Panel of students watching a presentation

Enrollment decrease affects funding for on-campus programs

Enrollment is down this year at SOU, and fewer students means less money on campus. Student Life is mostly funded by student fees, and that money goes to things like student government, clubs and staff salaries. Since less money went toward all of these things this year, Student Life now finds themselves in a difficult situation with a Fall term stat report indicating a 4 percent decrease in enrollment.

Every year Student Life must draw up a budget for the following year. Last year’s budget did not plan for a 4 percent drop in enrollment, so where does that leave the budget? ASSOU director of finance, Alexander Fitzhugh said about the issue: “Student life, I mean we don’t really have many outside revenue sources. You pay your incidental fee, and that funds student life. So if incidental fee payments are down because enrollment is down, then our money would also be down.”

Less money, same expenses

If less money is coming in, and the expenses are staying the same or increasing, how can there be enough money? The term deficit is used to describe this situation, but it can be called other things like debt, or shortcoming. Fitzhugh did not speak to whether or not the department is working with a deficit, in fact when the question was posed he refused to comment.

“Right now it’s projecting a little over $500,000,” said Director of Student Life, Jennifer Fountain. When asked about how long this problem has been in the conversation at Student Life, Fountain said, “About mid October it became pretty clear that we were going to be projecting a shortfall.”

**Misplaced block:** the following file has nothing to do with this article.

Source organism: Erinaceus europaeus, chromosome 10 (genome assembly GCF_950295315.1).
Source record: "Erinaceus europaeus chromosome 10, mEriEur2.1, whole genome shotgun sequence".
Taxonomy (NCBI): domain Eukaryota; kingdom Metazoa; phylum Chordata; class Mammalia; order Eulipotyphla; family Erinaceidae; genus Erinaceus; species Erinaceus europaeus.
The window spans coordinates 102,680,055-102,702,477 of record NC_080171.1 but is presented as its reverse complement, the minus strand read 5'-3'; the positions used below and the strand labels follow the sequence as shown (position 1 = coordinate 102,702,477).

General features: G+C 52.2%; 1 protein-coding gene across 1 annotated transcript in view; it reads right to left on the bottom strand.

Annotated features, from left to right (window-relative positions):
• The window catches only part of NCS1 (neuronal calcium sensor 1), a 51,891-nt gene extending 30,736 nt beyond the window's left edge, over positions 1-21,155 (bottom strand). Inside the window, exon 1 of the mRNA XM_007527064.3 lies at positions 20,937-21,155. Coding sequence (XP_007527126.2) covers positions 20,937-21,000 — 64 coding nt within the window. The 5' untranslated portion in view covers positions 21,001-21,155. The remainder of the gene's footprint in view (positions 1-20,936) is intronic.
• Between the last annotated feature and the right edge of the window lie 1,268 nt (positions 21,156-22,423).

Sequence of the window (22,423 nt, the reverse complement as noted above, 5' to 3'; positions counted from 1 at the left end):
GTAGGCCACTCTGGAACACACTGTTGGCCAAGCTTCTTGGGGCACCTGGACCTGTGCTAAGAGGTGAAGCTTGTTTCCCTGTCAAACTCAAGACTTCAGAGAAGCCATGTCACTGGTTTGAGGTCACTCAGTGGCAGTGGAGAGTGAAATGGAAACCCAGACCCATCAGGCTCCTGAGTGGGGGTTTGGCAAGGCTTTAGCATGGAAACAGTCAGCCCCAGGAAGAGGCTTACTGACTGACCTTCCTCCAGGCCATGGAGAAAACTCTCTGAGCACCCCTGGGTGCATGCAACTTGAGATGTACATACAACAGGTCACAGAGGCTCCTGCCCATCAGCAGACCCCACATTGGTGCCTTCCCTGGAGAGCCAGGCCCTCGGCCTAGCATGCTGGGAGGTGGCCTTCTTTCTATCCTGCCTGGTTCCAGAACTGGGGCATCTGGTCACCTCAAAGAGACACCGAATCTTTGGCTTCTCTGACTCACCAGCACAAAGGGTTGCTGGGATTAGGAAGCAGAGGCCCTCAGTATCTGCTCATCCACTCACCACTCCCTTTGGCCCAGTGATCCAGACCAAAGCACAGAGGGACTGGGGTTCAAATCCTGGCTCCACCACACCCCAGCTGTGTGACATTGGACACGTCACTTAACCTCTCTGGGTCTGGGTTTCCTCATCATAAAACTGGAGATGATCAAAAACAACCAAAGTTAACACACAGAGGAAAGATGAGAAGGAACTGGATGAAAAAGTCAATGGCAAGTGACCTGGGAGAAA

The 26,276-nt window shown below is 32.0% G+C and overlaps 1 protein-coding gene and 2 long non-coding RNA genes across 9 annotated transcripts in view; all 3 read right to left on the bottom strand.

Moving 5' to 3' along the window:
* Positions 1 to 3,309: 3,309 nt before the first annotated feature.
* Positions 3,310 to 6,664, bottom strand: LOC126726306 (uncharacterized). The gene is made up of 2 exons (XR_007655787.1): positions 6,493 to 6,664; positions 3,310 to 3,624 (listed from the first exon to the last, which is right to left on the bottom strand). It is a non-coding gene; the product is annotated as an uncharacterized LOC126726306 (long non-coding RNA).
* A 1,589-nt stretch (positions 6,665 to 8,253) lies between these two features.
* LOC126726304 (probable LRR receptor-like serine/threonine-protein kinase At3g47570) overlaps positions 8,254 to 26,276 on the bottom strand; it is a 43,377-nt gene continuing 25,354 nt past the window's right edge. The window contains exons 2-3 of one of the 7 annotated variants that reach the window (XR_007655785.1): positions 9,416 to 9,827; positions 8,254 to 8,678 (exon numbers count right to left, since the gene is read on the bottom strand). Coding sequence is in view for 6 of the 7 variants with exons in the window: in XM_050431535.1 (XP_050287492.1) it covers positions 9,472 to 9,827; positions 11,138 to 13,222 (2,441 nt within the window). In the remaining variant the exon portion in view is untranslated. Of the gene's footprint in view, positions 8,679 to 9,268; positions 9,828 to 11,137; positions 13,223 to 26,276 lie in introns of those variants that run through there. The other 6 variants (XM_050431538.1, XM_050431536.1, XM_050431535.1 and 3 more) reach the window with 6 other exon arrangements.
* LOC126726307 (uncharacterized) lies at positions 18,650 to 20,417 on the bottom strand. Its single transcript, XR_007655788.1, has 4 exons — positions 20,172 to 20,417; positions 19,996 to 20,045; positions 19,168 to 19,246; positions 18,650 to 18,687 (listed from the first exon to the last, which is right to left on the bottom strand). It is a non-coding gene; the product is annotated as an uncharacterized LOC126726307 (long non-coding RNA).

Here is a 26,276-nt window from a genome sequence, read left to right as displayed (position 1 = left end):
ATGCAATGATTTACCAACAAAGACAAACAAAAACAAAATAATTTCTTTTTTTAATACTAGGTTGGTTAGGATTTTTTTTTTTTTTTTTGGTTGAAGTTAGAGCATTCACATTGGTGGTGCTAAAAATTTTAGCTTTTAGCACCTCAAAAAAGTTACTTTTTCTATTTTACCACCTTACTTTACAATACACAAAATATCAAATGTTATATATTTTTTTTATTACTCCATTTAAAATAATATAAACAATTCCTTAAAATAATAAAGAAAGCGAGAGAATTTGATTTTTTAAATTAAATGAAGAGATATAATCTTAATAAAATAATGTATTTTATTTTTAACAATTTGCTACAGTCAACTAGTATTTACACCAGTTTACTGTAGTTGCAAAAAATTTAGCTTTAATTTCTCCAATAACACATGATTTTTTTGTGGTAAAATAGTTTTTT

Student Life is responsible for many of the clubs and events that students use and rely on, and those things don’t just stop because there isn’t enough money. Something has to be done to ensure that the department continues to function, even with a miscalculated budget. “It’s hard to pivot mid-year, and do things differently. And what we’ve began to do with the budget office is project how to pay back that shortfall in the next three to four years,” said Fountain. “In essence what happens is the university covers it, and then we in turn pay the university back.”

This season, the Student Fee Committee is asking clubs and organizations they fund to reduce budgets between 6.5 and 8.5 percent.

Video reported by Kayle Blackmore

How we got here

This deficit didn’t happen as the result of one miscalculated year. The debt can be traced back through previous student administrations. “The $500,000 we’re projecting includes a shortfall from the previous two years. At the end of the Fiscal Year (FY) 18 year, it was about a $162,000 shortfall,” said Fountain.

When debt is being discussed the conversation naturally goes to what can be done. Student fee committee has finally been sat to discuss the budget, and according to Fitzhugh, solutions might be hard to come by. “Generally your only options are raise student fees, cut services and programs, or some mix of the two,” he said.

According to Fountain “Had we had a reserve, a true savings account that you accumulate as you go, the reserve would absorb the dips in enrollment.” The reason something this does not exist is because students have not funded it.

One way or another, SOU students are the ones who will end up paying for it all. The only question is student whether student fess will be raised, or programs will be cut.

Students pay over $1,000 in students fees annually, assuming they take 16 credits per term. 

To get involved in the student fee process, contact ASSOU.

ASSOU President Alexis Philips did not make herself available for comment.


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